If any one saved person were ever lost, then Jesus Christ would be a liar because, He said in John 6:39 that He would not lose one. If just one saved person in all of history were lost, then Jesus Christ would be a liar.
Praise the Lord that Jesus Christ is a Savior who will deliver on what He has promised. “Verily, verily, I say unto you, He that believeth on me hath (possesses now) eternal life (John 6:47).” Jesus Christ promises eternal life as a present possession to all those who believe (trust) in Him.
The heart of all the misunderstanding concerning this subject is the fact that human works or merit have zero to do with salvation. Many Scriptures make it so clear that we are saved by faith and not by works. For example: John 3:18; Romans 3:24-28; Romans 4;5; Ephesians 2:8-9 and so on.
In addition to this, there are many clear Scriptures which teach that anyone who is trusting in works (church membership, baptism, confirmation, living the Christian life, etc.) in addition to faith in Christ will not be saved (Romans 11:6; and Galatians 5:2-4). Thus we are to trust in Christ only to be saved.
The work of salvation was finished on the cross by Jesus Christ himself (Hebrews 1:3). If we want to be saved, then we must believe that Jesus Christ finished the work of salvation on the cross, and receive it as God’s free gift (Romans 6:23).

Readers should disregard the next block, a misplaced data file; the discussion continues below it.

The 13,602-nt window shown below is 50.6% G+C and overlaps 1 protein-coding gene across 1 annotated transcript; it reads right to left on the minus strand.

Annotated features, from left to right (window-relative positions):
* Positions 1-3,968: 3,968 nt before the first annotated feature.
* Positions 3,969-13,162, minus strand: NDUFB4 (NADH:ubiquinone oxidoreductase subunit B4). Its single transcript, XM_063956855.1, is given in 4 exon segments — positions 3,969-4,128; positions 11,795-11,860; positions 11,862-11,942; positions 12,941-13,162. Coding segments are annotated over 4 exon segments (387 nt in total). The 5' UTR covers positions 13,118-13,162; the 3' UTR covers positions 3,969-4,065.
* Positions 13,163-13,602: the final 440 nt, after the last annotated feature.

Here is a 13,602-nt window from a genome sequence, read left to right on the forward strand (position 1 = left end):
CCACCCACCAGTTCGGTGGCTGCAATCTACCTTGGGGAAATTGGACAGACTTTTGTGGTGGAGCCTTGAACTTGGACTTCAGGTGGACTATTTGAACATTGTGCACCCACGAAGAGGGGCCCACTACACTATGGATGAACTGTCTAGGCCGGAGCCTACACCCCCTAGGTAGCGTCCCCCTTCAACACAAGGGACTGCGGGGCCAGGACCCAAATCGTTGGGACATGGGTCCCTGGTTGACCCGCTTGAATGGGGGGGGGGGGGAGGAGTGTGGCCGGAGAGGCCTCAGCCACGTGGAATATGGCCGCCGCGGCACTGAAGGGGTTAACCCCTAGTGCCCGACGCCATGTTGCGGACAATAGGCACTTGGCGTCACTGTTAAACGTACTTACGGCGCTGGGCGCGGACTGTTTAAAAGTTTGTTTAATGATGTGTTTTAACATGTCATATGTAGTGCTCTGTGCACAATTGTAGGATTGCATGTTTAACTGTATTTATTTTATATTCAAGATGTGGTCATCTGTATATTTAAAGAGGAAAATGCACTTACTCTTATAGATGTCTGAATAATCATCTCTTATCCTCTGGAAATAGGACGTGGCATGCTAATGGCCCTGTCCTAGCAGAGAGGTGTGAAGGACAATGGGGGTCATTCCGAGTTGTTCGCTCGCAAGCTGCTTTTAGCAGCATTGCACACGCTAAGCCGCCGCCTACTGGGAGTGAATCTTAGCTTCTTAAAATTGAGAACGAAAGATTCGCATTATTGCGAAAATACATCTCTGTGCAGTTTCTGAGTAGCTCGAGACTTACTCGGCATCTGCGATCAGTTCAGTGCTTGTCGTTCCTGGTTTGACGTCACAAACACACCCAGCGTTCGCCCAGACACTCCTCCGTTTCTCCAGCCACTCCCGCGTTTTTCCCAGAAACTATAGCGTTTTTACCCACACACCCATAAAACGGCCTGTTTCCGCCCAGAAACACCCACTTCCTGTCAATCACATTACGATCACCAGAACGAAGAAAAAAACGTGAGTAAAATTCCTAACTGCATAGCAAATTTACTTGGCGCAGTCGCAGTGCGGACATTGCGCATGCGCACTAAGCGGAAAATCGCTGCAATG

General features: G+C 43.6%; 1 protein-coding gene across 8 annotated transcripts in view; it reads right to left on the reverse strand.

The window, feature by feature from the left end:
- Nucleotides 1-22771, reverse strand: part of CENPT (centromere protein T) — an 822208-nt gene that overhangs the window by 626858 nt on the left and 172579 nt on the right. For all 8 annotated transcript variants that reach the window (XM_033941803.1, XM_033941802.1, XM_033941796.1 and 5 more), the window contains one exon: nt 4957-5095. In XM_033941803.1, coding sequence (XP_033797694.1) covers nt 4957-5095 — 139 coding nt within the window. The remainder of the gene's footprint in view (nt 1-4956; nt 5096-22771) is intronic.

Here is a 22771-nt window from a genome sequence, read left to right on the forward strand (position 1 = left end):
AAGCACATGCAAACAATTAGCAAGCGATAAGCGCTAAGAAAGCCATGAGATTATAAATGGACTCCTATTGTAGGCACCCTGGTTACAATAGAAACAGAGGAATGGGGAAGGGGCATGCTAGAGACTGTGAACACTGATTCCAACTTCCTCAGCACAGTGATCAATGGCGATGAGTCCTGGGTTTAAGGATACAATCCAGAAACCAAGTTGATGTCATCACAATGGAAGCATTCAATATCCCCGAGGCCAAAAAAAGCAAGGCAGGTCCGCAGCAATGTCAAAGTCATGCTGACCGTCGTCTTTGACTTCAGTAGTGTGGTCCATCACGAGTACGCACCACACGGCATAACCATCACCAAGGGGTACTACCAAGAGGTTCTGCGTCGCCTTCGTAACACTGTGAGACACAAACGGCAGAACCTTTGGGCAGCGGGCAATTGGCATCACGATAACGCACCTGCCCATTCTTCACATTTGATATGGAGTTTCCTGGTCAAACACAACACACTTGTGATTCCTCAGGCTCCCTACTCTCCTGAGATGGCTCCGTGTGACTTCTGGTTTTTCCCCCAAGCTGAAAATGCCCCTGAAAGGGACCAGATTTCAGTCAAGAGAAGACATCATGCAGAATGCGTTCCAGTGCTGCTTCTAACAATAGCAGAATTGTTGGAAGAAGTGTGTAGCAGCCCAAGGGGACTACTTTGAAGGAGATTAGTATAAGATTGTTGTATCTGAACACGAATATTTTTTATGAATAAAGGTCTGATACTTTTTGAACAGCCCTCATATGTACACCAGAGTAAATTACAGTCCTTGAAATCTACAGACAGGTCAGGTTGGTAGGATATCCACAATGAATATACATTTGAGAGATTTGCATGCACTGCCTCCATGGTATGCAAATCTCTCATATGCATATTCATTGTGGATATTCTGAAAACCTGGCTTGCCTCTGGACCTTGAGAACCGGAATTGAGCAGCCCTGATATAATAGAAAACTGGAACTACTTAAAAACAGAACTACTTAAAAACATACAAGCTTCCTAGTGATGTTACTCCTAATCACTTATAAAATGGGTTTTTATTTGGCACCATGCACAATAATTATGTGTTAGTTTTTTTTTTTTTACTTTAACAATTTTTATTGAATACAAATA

“I know that whatsoever God doeth, it shall be forever: nothing can be put to it, nor anything taken from it: and God doeth it, that men should fear before him (Ecclesiastes 3:14).” (See also Romans 8:38-39.)
After we are saved, we should live for Christ out of love and gratitude for all He has done for us. We will be rewarded for faithful service or suffer the loss of rewards for not serving the Lord, but we will be eternally saved (Corinthians 3:11-15). Also, if we live in rebellion we will still be saved, but God will chasten us in this life and might take us home to heaven prematurely. (See Hebrews 12:6-8; Corinthians 11:30-32.)
Salvation is by grace through faith. It is a free gift, and is wholly without works (Romans 3:27-28; 4:1-8; 6:23; Ephesians 2:8-9). The divine order is first salvation, then works (Ephesians 2:8-10; Titus 3:5-8).
“Blessed Assurance” is a favorite hymn of many who claim to be saved. But it is only wishful thinking to those who believe they can be saved today and lost tomorrow.
“For I am persuaded, that neither death, nor life, nor angels, nor principalities, nor powers, nor things present, nor things to come, nor height, nor depth, nor any other creature, shall be able to separate us from the love of God which is in Christ Jesus our Lord (Romans 8:38-39).” A saved person can know and be absolutely assured of his or her salvation. Nothing can undo what God has finished (Ecclesiastes 3:14).
“These things have I written unto you that believe on the name of the Son of God; that you may know that you have eternal life (I John 5:13).”